Gaochang District, Turpan, Xinjiang Uygur Autonomous Region.
One of the largest Buddhist grottoes in Xinjiang.
Bezeklik Caves, also known as the Bizaklik Thousand-Buddha Caves (Chinese name: 柏孜克里克千佛洞), is located in a gorgeous valley of the Flaming Mountains. More than 100 caves were hewn out of this cliff face between the 6th and 9th centuries by Buddhist monks who farmed the valley below. They were abandoned at about the same time as Gaochang Ancient City and Jiaohe Ancient City after the Muslim take over of the region in the late 14th century.
There are 77 rock-cut caves at the Bezeklik Caves. Most have rectangular spaces with rounded arch ceilings often divided into four sections, each with a mural of Buddha. The effect is of entire ceiling covers with hundreds of Buddha murals. Some ceilings in Bezeklik Caves are painted with a large Buddha surrounded by other figures, including Indians, Persians and Europeans. The quality of the murals varies, with some being artistically naive while others are masterpieces of religious art.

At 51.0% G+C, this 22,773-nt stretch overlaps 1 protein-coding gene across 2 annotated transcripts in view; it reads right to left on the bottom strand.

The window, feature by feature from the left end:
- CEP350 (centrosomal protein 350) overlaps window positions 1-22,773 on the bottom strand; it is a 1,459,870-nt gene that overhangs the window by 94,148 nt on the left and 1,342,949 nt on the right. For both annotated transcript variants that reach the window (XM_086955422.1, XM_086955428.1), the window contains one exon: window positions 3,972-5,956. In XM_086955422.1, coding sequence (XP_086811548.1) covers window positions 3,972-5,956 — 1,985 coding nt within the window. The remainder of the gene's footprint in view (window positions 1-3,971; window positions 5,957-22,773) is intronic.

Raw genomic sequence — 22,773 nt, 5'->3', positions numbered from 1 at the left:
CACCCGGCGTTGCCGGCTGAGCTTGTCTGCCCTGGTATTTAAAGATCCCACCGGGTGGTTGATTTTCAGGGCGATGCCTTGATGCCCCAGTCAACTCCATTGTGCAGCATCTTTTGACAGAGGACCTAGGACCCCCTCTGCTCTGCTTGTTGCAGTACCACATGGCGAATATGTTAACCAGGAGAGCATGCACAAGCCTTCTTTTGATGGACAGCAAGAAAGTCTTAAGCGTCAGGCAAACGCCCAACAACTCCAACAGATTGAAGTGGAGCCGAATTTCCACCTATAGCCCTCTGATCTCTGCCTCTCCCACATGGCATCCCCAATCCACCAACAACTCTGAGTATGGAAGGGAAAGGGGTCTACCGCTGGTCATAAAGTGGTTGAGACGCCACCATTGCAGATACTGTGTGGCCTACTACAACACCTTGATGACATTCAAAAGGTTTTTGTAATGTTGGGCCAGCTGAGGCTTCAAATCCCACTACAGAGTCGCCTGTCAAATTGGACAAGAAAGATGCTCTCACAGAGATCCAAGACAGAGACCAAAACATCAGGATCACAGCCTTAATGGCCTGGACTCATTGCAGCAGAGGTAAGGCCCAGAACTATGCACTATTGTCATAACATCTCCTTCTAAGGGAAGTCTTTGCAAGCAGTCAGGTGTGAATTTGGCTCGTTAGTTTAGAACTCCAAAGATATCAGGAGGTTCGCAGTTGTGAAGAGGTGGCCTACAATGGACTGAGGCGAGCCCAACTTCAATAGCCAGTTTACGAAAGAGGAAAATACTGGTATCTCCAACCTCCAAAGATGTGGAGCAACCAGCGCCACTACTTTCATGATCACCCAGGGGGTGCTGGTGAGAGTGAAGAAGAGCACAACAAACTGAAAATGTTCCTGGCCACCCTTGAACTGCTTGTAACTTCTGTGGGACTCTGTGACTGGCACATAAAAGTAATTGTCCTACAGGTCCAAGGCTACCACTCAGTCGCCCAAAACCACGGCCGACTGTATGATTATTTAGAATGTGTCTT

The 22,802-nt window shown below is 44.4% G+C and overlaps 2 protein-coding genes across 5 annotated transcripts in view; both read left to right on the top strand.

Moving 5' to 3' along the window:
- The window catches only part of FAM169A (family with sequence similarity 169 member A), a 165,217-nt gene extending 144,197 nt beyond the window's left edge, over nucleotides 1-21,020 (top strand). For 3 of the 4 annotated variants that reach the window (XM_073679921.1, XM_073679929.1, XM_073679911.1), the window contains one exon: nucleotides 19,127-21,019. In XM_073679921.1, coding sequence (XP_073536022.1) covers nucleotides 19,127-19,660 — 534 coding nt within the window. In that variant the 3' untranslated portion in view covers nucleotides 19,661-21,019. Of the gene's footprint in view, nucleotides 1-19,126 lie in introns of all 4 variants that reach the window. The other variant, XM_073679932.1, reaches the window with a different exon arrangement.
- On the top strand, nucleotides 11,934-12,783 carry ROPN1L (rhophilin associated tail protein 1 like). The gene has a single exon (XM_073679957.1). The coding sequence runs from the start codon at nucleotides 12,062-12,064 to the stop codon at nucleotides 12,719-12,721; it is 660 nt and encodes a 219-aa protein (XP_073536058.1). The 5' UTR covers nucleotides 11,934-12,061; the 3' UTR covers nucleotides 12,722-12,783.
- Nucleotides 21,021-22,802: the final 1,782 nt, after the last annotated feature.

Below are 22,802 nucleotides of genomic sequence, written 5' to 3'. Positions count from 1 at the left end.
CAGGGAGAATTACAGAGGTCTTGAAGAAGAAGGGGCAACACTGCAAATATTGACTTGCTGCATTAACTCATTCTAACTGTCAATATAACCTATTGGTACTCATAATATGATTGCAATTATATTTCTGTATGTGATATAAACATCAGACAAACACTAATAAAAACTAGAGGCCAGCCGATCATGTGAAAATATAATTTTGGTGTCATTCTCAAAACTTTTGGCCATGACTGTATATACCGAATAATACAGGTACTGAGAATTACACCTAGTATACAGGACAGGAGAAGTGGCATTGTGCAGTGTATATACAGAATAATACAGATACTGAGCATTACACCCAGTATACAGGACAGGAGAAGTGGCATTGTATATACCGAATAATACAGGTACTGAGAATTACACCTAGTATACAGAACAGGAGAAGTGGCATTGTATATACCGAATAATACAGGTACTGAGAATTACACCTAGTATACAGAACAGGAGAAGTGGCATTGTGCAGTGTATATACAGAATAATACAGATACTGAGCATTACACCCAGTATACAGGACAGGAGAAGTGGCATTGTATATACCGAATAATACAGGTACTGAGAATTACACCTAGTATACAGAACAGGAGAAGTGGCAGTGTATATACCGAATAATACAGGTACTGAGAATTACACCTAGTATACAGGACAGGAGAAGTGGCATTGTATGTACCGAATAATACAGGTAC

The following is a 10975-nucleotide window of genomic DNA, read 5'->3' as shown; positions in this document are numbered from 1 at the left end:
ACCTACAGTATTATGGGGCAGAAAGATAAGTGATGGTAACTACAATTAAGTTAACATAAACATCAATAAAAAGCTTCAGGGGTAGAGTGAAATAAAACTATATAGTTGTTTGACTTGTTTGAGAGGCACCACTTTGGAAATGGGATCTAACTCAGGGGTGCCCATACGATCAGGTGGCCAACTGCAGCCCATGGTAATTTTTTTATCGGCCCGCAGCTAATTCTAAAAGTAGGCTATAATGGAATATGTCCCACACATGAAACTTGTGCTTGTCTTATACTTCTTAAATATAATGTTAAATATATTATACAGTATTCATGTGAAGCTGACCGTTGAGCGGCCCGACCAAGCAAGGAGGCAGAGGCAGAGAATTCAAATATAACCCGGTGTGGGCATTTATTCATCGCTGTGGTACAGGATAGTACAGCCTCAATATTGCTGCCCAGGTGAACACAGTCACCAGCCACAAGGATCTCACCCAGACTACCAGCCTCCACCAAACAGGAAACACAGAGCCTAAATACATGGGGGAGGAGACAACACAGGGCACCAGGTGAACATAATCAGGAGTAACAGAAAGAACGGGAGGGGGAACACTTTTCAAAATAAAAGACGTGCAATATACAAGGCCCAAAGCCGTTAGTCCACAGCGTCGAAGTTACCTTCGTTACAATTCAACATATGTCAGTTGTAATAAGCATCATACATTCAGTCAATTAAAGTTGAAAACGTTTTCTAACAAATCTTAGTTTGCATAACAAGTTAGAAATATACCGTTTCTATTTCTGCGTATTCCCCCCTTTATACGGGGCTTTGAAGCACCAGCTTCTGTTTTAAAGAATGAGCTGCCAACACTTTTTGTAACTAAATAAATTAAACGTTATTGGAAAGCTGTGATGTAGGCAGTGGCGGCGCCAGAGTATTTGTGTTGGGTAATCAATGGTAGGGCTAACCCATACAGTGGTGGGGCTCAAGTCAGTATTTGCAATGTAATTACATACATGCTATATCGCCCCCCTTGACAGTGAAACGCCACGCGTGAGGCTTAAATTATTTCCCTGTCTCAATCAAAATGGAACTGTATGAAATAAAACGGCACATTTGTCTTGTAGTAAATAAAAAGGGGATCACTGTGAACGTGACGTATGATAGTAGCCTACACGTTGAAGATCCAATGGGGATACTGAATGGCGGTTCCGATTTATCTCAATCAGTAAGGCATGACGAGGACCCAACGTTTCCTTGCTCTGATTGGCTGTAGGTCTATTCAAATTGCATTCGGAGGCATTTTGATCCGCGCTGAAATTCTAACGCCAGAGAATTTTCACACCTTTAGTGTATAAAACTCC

Bezeklik Caves, caved in the beginning of the Northern and Southern dynasties, have gone through the Tang, the Five Dynasties, Song, Yuan dynasty for seven centuries, and there has been a buddhist center of Gaochang. Huihe Gaochang is the most prosperous period of grottoes. In the 13th century, Gaochang royal family moves towards east to Gansu Yongchang. After Islam was introducing into Turpan, Buddhism was on the decline and Bezeklik Caves subsequently declined. At the beginning of 20 century, it was robbed and destroyed and mural character's eyes were all cut, Bezeklik Caves was even more severe. Though it suffered severe damage, but the rest Buddhist still gorgeous and elaborate, residual murals with rich contents are vivid and colorful. Bezeklik Caves is a large-scale cultural and art treasure.
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